Christmas is but a few jolly days away. As with most children, I used to anticipate the holiday with unsurpassed excitement. My little body would shake with titillation in the run up to Christmas Day- Christmas Eve nearly gave me an aneurysm and/or a hernia. We placed the traditional milk and cookies by the fireplace (with a carrot for the poor reindeer who must be exhausted from pulling a fat guy round the world), put the stockings at the end of our beds and smile wistfully as Dad read ‘Twas the Night before Christmas.’ But no amount of hot milk and bedtime stories could calm us over-anxious kids.
The big day would arrive and after a few hours of restless sleep, I jumped from my blankets and clambered into my parent’s bed. I opened my stocking while my parents smiled obediently over my shoulder ‘Ooing’ and ‘Aahing’ over all my new treasures. A stack of presents under a beautifully decorated tree, new toys, Christmas crackers, paper crowns and a big family roast later (Grandparents included), another perfect Christmas day would be complete- Picture the Disney channel’s Christmas special complete with Boney M tunes and lots of Christmas love.
However, as the years go by, the Disney vision seems to be blurring into the midnight film on Fox. Christmas Eve is a montage of alcohol and cheese boards, followed by a neighbourhood get together and a drunken squawk-along to Christmas carols…or at least I think that is what happens. To be honest, I usually pass out after the first chorus of Jingle Bells somewhere between the kitchen and living room.
The next day, the clamber into my parent’s bed is more of a hungover swagger and their smiles seem less genuine the bigger I get. My siblings sleep till noon and I still sit anxiously in front of the tree, although again, this seems less appropriate the closer I get to 30. When everyone finally rises, someone says ‘It’s midday somewhere’ and the drinking begins again (hair of the dog and all that…). Breakfast, presents (Something practical of course…although I was hoping for Malibu Barbie) followed by h’ors d’ouerves and the Queen’s speech (raise a glass to Preddie’s past)…tears… and we all retire to our separate rooms, unsure of how to interact with each other during this unspecified activity time.
It is the annual culinary creations day for Mum, a task she dreads more and more with every passing year- I think she would prefer a nuclear holocaust. Her frustration is less than subtle as she slams around the kitchen, f-ing and blinding, refusing the assistance of a sous chef, although I am not entirely sure I want to be in the vicinity. My mother, a strong powerful woman, becomes a terrifying, tearful mess, seeming strangely small among mountains of pots and pans, potatoes and plum sauce. As with most tornadoes, it is best to take cover under the stairs or a table.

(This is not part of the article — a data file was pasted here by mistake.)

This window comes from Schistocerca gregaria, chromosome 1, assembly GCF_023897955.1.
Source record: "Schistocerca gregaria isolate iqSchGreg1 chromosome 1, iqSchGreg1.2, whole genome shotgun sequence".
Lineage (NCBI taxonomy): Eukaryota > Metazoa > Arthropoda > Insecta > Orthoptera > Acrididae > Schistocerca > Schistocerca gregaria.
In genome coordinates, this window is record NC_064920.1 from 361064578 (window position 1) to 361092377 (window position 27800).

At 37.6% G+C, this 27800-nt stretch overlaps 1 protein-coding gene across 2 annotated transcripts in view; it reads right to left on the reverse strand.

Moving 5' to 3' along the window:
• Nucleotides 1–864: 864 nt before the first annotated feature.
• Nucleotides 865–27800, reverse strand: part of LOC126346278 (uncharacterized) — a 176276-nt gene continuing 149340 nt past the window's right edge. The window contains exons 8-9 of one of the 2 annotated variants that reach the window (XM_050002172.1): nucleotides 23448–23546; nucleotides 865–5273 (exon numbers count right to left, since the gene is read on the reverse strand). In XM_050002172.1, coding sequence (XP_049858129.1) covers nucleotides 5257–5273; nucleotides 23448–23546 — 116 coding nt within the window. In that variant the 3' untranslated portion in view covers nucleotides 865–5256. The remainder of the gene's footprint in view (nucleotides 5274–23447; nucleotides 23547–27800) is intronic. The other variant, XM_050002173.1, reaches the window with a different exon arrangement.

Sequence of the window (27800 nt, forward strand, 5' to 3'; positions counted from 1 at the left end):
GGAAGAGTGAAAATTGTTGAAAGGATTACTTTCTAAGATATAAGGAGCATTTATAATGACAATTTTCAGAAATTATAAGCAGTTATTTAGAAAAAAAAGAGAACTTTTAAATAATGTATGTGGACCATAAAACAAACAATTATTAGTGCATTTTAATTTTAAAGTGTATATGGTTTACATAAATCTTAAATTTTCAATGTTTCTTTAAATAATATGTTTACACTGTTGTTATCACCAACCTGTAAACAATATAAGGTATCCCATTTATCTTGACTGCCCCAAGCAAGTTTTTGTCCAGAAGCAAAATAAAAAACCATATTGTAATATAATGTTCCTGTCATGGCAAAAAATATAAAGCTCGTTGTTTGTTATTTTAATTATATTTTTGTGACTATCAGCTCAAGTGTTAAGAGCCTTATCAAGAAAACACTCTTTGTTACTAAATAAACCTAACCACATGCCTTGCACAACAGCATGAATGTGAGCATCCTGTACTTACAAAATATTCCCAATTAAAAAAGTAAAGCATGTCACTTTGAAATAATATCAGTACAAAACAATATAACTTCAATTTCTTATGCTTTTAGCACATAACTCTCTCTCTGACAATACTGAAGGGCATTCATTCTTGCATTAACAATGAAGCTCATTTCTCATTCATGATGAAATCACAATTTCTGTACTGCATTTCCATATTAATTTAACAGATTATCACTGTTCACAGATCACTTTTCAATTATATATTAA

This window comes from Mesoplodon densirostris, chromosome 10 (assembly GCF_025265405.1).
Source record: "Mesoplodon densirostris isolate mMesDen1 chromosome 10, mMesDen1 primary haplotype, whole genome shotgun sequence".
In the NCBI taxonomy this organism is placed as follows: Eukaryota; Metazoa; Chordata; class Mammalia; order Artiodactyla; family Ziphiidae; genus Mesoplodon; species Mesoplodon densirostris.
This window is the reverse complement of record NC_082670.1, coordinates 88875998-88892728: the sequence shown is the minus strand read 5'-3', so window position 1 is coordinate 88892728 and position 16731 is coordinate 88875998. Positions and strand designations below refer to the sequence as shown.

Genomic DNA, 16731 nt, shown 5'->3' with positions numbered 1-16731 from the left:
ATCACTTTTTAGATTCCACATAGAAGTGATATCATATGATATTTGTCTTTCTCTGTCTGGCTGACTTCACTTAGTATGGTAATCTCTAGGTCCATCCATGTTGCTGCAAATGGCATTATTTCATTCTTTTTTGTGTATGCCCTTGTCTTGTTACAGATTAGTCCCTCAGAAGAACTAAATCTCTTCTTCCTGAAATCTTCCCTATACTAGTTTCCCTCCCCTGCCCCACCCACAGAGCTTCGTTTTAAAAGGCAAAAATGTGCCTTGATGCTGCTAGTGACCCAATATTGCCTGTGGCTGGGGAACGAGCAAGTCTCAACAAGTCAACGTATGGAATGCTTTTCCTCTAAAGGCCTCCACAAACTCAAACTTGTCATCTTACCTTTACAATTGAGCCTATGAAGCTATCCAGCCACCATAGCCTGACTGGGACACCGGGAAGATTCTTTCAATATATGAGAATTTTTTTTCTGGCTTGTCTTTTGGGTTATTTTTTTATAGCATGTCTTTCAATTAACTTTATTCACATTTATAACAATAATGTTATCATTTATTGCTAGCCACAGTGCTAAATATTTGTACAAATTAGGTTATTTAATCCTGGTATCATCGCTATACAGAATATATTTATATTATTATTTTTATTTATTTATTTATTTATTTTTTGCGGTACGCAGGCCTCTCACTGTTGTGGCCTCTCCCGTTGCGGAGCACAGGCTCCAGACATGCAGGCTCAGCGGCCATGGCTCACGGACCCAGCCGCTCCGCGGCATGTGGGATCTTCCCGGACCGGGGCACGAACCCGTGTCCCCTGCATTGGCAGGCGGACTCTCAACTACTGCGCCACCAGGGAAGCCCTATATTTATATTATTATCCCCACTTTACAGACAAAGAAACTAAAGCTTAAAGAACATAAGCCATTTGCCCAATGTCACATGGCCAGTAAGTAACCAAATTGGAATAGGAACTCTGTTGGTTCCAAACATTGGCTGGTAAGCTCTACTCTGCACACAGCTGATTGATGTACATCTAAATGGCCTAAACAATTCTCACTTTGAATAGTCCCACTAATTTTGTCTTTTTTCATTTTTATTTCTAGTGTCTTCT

The traditional Boney M Christmas tunes collect dust on the shelf, the memory of Christmas past too much to bear. The family, now the core five, sit round the table, too full or too drunk (that’s usually me) from lunch to eat but pushing the stodge into our faces with fear of rousing the now quieted beast. Paper crowns ‘aren’t cool’ and no one gets the joke in the cracker. A conflict ensues over ‘Please pass the gravy’ and someone comments on the empty chairs round the table previously filled by Grandma and Granddad…Cheers! Tears!… Roll on Christmas pudd (Marks and Sparks original) covered in Brandy, set on fire then put in the fridge until someone throws it away sometime in March.
Don’t get me wrong, it is still an anticipated day- it is fun to share the holiday anti-climax with your nearest and dearest. I love my family more than anything in the world (sorry shoes…) and there is no where I would rather spend such a chaotic, emotional, alcohol filled day than in my childhood home with the people who are as crazy as me. One day, I will get married, have a family of my own and my traditions will change. I will have to stay sane (and sober) in front of the in laws who will have a tearless Christmas void of racist jokes and the creation of inappropriate limericks. I will take on a new Christmas role with new traditions- this is an inevitable truth. This runs through my head as I sit watching my stuffing swim in the congealed gravy on my plate.
More booze…Dad asleep on the couch, siblings ignoring the dirty crockery (Guitar Hero!!!) and Mum retiring to her room to reminisce about the way Christmas used to be. Another successful family Christmas.
Me? I can be found still under the table with a glass of wine…playing with Malibu Barbie.